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Book 1: Bone of Evil

by Jack Speight

Pub Date: Feb. 19th, 2012
ISBN: 978-1456583293
Publisher: Amazon Digital Services

In Speight’s debut fantasy, Jackson Walker uncovers a secret about his identity that has life-changing consequences.

Speight’s novel opens as Commander Rang leads his elite group of soldiers to investigate an unbelievable killing spree. The country is ruled by Emperor Mal, whose reign is so viciously absolute that forgetting to bow means instant death. When Rang reaches the site of the killings, the passages that follow are chilling and tense: an old man “shirtless and covered in blood” squats in front of a pile of bodies and limbs, holding “a long white stick” in his right hand and “a severed forearm which he had clearly been gnawing on” in his left. The old man springs to life and starts stabbing soldiers who are suddenly unable to move, yet when he is felled by an arrow, he whispers “thank you” before dying. This all happens in the book’s first seven pages. Subsequent chapters stay as short and briskly paced, but follow different characters from their points of view. In this way, Speight introduces readers to the book’s true protagonist, Jackson, and about 15 other unique and well-rounded characters. Jackson is a bone master. The previously spotted Bone of Evil, along with the Bone of Light, the Bone of Healing and the Bone of Fortune, can permit travel to other worlds. Speight’s unencumbered descriptions quickly lead from one event to the next as some characters search for the bones while others are embroiled in revolution. Weaving several story lines into one seamlessly interconnected whole, Speight pulls the strings together toward a climax that, even if slightly expected, feels like there was no other possible outcome. Most of the characters are refreshingly dimensional; however, in an effort to keep the characters from becoming caricatures of good and evil, Speight may have made his villain a little too sympathetic. Mal is written as if he’s always teetering on the edge of redemption and it’s hard to wish upon him the downfall any good villain deserves.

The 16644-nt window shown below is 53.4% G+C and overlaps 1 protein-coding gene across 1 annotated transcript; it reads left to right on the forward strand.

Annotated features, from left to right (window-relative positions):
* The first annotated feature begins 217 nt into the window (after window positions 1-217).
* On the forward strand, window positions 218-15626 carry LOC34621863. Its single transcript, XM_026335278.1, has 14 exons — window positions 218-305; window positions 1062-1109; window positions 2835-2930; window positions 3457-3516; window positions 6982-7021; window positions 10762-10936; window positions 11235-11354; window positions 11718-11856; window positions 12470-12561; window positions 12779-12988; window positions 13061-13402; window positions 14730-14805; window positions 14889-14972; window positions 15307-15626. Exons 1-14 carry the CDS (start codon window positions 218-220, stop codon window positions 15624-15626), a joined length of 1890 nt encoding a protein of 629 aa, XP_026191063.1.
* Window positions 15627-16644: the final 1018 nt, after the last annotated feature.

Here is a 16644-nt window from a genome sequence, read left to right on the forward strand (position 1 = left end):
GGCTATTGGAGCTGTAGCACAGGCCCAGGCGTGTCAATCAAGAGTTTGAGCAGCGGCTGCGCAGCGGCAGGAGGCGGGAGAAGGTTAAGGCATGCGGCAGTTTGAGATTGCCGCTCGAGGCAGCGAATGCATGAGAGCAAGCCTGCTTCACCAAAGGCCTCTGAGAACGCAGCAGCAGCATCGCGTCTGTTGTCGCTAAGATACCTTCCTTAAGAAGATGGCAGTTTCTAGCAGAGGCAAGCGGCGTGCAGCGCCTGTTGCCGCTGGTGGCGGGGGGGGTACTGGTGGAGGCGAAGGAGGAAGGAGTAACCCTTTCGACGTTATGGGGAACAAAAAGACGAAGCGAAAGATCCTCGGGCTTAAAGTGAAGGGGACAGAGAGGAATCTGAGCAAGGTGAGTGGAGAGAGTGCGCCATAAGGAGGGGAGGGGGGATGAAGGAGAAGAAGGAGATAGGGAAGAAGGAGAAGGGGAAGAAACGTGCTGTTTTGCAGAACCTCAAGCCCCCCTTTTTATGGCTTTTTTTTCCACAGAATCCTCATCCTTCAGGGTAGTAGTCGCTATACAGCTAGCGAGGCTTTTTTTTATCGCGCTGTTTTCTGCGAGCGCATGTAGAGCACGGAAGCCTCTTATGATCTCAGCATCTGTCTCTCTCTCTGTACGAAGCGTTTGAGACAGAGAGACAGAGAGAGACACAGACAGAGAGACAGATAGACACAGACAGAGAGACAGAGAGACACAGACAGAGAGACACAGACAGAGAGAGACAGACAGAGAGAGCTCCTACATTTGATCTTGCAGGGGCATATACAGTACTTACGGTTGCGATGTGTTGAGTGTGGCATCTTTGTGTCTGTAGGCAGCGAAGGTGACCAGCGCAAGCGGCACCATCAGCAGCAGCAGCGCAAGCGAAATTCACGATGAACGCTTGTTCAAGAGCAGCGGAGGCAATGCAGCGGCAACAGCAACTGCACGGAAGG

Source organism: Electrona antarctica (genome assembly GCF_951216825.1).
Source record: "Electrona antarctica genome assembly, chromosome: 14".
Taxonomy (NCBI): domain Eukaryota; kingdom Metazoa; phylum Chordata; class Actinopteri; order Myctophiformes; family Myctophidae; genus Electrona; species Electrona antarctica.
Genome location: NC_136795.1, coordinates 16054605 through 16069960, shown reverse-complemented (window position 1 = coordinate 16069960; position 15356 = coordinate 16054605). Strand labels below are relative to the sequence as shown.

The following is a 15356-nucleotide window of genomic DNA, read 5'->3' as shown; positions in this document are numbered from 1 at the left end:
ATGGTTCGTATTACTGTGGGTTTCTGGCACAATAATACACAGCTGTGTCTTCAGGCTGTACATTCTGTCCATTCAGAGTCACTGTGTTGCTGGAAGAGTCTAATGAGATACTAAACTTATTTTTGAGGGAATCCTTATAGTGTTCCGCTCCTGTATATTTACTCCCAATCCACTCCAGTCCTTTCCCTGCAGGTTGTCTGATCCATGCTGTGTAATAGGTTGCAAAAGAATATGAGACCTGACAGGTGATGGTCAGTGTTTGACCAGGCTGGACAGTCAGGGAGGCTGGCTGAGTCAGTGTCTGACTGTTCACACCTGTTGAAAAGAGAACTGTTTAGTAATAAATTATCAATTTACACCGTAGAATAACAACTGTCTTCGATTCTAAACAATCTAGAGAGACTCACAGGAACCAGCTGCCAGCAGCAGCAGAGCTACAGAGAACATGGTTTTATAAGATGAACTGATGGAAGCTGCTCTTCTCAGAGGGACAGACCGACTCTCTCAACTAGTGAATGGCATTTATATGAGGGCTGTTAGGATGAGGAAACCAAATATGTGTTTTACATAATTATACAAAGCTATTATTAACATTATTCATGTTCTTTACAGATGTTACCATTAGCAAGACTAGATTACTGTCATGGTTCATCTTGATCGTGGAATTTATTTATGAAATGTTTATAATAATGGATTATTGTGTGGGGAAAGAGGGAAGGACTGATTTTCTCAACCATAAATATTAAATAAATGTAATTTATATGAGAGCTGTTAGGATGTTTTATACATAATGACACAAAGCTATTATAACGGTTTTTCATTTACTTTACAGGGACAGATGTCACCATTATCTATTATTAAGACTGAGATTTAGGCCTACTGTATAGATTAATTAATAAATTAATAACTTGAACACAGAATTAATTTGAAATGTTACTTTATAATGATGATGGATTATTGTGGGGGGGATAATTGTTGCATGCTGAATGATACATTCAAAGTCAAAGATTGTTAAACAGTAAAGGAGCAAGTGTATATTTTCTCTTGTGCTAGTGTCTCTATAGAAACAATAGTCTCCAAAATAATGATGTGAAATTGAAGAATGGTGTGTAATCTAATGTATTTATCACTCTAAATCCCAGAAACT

A fast-paced novel that delivers a satisfying read.